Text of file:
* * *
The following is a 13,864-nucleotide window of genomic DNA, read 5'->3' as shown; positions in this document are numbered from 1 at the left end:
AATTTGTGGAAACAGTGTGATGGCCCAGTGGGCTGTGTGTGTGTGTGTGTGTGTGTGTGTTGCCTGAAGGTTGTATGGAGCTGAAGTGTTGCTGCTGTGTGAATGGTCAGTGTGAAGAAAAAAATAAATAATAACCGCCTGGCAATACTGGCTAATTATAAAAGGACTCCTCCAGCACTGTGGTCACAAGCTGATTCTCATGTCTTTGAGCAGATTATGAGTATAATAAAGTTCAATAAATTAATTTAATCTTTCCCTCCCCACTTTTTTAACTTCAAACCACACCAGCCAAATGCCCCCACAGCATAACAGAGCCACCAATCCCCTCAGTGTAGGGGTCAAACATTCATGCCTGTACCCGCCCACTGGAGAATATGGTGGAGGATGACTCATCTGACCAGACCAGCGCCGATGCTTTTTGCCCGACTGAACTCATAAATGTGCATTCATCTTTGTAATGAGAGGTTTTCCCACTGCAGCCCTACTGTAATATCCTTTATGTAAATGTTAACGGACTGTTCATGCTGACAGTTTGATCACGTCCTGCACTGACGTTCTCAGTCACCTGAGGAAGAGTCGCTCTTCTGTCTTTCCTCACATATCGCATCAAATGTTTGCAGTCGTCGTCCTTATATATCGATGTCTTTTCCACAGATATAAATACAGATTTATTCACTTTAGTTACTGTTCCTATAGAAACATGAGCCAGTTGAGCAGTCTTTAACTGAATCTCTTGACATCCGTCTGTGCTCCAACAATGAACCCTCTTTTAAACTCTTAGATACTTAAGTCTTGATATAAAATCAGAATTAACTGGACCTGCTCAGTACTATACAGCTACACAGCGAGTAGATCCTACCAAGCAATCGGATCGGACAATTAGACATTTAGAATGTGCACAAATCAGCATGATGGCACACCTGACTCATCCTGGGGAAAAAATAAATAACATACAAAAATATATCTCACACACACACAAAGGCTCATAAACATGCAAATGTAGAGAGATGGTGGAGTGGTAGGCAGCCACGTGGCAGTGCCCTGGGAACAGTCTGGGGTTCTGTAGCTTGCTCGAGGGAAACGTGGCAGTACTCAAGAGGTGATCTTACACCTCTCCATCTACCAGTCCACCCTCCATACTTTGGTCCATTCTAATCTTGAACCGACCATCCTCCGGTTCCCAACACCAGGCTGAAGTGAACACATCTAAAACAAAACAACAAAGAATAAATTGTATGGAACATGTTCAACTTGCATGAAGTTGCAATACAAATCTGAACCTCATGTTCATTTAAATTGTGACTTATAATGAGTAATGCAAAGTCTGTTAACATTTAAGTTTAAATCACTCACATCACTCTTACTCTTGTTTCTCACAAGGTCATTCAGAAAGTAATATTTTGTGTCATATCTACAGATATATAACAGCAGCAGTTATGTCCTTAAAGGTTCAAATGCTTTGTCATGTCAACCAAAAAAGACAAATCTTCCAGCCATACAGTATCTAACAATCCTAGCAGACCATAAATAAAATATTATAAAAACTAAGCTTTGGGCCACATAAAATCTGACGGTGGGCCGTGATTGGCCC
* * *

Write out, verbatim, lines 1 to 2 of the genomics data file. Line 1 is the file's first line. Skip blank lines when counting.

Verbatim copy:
The following is a 13,864-nucleotide window of genomic DNA, read 5'->3' as shown; positions in this document are numbered from 1 at the left end:
AATTTGTGGAAACAGTGTGATGGCCCAGTGGGCTGTGTGTGTGTGTGTGTGTGTGTGTGTTGCCTGAAGGTTGTATGGAGCTGAAGTGTTGCTGCTGTGTGAATGGTCAGTGTGAAGAAAAAAATAAATAATAACCGCCTGGCAATACTGGCTAATTATAAAAGGACTCCTCCAGCACTGTGGTCACAAGCTGATTCTCATGTCTTTGAGCAGATTATGAGTATAATAAAGTTCAATAAATTAATTTAATCTTTCCCTCCCCACTTTTTTAACTTCAAACCACACCAGCCAAATGCCCCCACAGCATAACAGAGCCACCAATCCCCTCAGTGTAGGGGTCAAACATTCATGCCTGTACCCGCCCACTGGAGAATATGGTGGAGGATGACTCATCTGACCAGACCAGCGCCGATGCTTTTTGCCCGACTGAACTCATAAATGTGCATTCATCTTTGTAATGAGAGGTTTTCCCACTGCAGCCCTACTGTAATATCCTTTATGTAAATGTTAACGGACTGTTCATGCTGACAGTTTGATCACGTCCTGCACTGACGTTCTCAGTCACCTGAGGAAGAGTCGCTCTTCTGTCTTTCCTCACATATCGCATCAAATGTTTGCAGTCGTCGTCCTTATATATCGATGTCTTTTCCACAGATATAAATACAGATTTATTCACTTTAGTTACTGTTCCTATAGAAACATGAGCCAGTTGAGCAGTCTTTAACTGAATCTCTTGACATCCGTCTGTGCTCCAACAATGAACCCTCTTTTAAACTCTTAGATACTTAAGTCTTGATATAAAATCAGAATTAACTGGACCTGCTCAGTACTATACAGCTACACAGCGAGTAGATCCTACCAAGCAATCGGATCGGACAATTAGACATTTAGAATGTGCACAAATCAGCATGATGGCACACCTGACTCATCCTGGGGAAAAAATAAATAACATACAAAAATATATCTCACACACACACAAAGGCTCATAAACATGCAAATGTAGAGAGATGGTGGAGTGGTAGGCAGCCACGTGGCAGTGCCCTGGGAACAGTCTGGGGTTCTGTAGCTTGCTCGAGGGAAACGTGGCAGTACTCAAGAGGTGATCTTACACCTCTCCATCTACCAGTCCACCCTCCATACTTTGGTCCATTCTAATCTTGAACCGACCATCCTCCGGTTCCCAACACCAGGCTGAAGTGAACACATCTAAAACAAAACAACAAAGAATAAATTGTATGGAACATGTTCAACTTGCATGAAGTTGCAATACAAATCTGAACCTCATGTTCATTTAAATTGTGACTTATAATGAGTAATGCAAAGTCTGTTAACATTTAAGTTTAAATCACTCACATCACTCTTACTCTTGTTTCTCACAAGGTCATTCAGAAAGTAATATTTTGTGTCATATCTACAGATATATAACAGCAGCAGTTATGTCCTTAAAGGTTCAAATGCTTTGTCATGTCAACCAAAAAAGACAAATCTTCCAGCCATACAGTATCTAACAATCCTAGCAGACCATAAATAAAATATTATAAAAACTAAGCTTTGGGCCACATAAAATCTGACGGTGGGCCGTGATTGGCCC